The fifth chapter on ‘Absolute Dating’ by Simon Holdaway concentrates on interpreting dates rather than on describing dating procedures, which is a sensible focus for an archaeological text. Holdaway presents a list of likely contaminants (although unfortunately does not gives clues to avoiding contamination during sample collection) and reviews advantages and disadvantages of different dating techniques. Case studies demonstrate the problems of time averaging and the use (abuse?) of depth-age curves.

I was lucky enough to have Chris Clarkson present the approach to stone tool analysis outlined in Chapter 6 (by Clarkson and Sue O’Connor) to a class in 2005. Although I personally prefer a more technological/reduction approach to stone tool analysis than the rather typological approach to classification provided in this chapter, the methods introduced by Clarkson and O’Connor are easy to apply and the diagrams supplied make for easy explanation of terms commonly used in literature.

In Chapter 7, ‘Residues and Usewear’, Richard Fullagar cautions against the widely held misconception that all use leaves residues and that all use-wear traces found on an artefact relate to object use. However, where residues and use-wear traces do occur, Fullagar’s guide for artefact handling, preparation of comparative collections, key to the identification of residues and wear patterns, and sample recording forms are very useful.

Linda Ellis examines ‘Ceramics’ in Chapter 8. As well as giving guidance on artefact handling, analytical techniques, and generating interpretations, Ellis describes how pottery is made and, therefore, how analysis must be conducted to reveal the steps of manufacture. Ellis also emphasises the importance of conducting all artefact analysis in a research context – a vital message for any archaeology student.

The importance of analysis within a research framework is also well demonstrated in Chapter 9, ‘Animal Bones’, by Terry O’Connor and James Barrett. For example, O’Connor and Barrett argue that there is no need to struggle to identify all finds to species level if the research question only requires identification to genus or even class. The chapter also provides a thorough review of sampling strategy (including mesh size), taphonomic processes, sample handling, and basic analytical techniques.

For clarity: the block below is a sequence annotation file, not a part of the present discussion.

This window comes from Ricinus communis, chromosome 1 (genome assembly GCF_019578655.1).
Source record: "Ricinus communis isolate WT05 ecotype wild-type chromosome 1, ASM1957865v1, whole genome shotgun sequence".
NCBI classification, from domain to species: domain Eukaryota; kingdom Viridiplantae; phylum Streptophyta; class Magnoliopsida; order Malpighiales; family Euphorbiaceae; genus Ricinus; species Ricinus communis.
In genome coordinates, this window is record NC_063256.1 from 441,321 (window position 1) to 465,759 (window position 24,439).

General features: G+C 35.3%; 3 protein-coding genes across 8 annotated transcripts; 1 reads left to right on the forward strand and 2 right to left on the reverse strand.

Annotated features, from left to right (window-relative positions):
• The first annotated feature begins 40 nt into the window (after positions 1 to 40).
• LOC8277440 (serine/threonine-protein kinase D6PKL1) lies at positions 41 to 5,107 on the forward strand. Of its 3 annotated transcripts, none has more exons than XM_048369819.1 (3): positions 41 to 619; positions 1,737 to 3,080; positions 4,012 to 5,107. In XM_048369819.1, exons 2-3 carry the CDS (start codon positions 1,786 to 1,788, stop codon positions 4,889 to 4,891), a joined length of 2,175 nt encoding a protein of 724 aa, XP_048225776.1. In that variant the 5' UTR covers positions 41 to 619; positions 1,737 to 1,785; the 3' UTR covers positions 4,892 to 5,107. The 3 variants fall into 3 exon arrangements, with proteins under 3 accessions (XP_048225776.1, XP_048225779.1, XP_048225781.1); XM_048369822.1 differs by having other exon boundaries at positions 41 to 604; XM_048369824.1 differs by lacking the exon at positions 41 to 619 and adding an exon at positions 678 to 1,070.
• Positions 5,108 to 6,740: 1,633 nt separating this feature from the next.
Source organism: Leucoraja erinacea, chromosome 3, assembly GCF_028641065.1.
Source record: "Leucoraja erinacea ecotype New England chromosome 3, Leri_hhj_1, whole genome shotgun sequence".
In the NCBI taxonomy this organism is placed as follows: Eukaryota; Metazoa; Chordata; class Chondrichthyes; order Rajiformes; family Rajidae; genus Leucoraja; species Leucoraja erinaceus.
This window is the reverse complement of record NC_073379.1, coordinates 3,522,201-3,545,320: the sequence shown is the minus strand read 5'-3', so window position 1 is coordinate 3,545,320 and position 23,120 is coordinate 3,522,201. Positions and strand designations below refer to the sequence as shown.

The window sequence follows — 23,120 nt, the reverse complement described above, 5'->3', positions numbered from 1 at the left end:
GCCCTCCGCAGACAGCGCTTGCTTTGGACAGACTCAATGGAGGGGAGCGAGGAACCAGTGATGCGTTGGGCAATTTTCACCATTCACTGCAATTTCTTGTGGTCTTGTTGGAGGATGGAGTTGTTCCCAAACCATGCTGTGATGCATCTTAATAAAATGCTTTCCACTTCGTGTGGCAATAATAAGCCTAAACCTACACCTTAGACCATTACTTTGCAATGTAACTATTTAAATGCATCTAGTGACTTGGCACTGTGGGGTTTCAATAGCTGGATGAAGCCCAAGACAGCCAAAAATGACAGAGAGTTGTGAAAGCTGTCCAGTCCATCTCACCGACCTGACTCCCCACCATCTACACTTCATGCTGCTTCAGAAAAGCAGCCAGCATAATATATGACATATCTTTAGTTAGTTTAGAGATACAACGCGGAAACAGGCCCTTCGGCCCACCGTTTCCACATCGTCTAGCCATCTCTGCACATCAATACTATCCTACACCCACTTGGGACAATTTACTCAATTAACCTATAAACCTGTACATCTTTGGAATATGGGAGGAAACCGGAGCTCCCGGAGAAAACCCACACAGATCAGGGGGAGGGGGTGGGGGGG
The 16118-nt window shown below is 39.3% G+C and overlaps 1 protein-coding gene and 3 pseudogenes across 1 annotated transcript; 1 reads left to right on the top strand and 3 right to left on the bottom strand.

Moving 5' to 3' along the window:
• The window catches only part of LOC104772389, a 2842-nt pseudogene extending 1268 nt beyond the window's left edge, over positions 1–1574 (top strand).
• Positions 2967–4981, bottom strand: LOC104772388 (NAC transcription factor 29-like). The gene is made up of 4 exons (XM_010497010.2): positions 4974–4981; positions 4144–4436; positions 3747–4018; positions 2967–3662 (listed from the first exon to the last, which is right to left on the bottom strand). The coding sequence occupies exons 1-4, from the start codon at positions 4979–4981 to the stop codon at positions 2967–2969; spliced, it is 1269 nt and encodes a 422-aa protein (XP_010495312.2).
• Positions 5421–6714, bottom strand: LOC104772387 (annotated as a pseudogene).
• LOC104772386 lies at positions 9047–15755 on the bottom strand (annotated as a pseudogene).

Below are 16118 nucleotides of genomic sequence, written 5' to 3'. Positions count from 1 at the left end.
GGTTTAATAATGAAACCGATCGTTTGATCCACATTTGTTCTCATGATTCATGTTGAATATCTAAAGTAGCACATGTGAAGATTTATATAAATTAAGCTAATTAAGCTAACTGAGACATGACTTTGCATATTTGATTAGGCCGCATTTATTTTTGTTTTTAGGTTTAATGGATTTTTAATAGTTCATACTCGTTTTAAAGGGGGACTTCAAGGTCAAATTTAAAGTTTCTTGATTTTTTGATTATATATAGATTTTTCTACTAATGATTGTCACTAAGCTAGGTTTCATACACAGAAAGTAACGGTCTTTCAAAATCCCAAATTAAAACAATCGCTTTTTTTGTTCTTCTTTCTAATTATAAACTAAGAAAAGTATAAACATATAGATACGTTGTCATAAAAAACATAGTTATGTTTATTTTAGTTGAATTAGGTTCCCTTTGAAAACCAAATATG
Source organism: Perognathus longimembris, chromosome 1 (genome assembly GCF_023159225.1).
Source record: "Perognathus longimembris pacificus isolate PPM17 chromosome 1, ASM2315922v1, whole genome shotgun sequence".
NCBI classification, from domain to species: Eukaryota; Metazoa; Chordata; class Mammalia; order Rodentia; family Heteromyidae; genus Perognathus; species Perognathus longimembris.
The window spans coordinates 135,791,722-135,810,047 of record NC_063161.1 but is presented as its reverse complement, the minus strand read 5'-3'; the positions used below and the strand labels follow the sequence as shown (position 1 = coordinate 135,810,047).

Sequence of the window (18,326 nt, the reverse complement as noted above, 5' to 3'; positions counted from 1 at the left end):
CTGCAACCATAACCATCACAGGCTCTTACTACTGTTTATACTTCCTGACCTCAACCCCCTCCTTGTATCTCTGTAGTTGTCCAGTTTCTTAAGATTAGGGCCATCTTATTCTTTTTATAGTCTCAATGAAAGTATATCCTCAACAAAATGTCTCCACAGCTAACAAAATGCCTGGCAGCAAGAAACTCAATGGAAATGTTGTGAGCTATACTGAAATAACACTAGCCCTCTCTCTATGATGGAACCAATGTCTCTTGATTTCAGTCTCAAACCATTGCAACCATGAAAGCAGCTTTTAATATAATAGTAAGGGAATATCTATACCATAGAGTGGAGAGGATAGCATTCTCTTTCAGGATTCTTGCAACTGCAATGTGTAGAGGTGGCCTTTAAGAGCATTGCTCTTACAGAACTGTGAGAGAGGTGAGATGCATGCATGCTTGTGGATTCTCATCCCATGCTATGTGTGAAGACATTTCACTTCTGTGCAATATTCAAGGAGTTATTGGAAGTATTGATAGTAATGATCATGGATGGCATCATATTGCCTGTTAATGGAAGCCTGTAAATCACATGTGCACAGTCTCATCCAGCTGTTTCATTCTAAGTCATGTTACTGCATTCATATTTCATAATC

In Chapter 10,‘Plant Remains’, Wendy Beck demonstrates that plant remains are often better preserved than people think and she provides tips on retrieval and analysis of plant remains, as well as an interesting and useful discussion on the interpretation of results from plant analysis.

Sandra Bowdler, in Chapter 11 ‘Molluscs and Other Shells’, provides a useful flow chart of midden analysis, from sampling and sorting to analysis and interpretation. Bowdler summarises the debate on how to separate cultural from natural shell deposits and provides thought-provoking ideas on advanced analysis and interpretation. Figures and diagrams to assist in the identification of shell fragments are very valuable.

In my view, the chapter on ‘Sediments’ by Gary Huckleberry would have fitted better with Chapter 4 ‘Stratigraphy’, with its emphasis on the contextual value of sediments for chronology, site formation and palaeoenvironments. The clear explanation of particle size analysis and interpretation of soil formation processes would have linked nicely to Chapter 4, as both chapters share an emphasis on the importance of disentangling cultural and natural factors in soil formation and deposition processes.

The thirteenth chapter on ‘Artefacts of the Modern World’ by Susan Lawrence looks at cataloguing based on attribute analysis and provides a step-by-step guide with useful definitions and examples. The fourteenth chapter on ‘Historical Sources’ by Barbara Little relates concepts of ways of knowing to the notion of multivocal pasts as introduced in Chapters 2 and 3. This chapter provides an excellent framework for the development of a research plan, which is a particularly useful tool for Honours and postgraduate students.

The final Chapter 15 by Peter White is arguably the most useful chapter in the volume. Entitled ‘Producing the Record’, it is all about how to write, and is an echo of every annotation made on an undergraduate essay or Honours thesis by an assessor, every editor’s mark, every anguished plea for clarity by any reader! This chapter sets out the steps needed to write an essay, a thesis, a report and a journal article. White sets out guidelines that include:

• Answer the question
• Define the topic
• Plan the work
• Write drafts
• Don’t rely on spell-checkers
• Don’t plagiarise

and also provides tips for producing clear yet concise figures and tables.

Overall this is an excellent book and should be the handbook of every student of archaeology, regardless of age and level of knowledge.

Annie Ross
Review of ‘Archaeology in Practice: A Student Guide to Archaeological Analyses’ edited by Jane Balme and Alistair Paterson
June 2006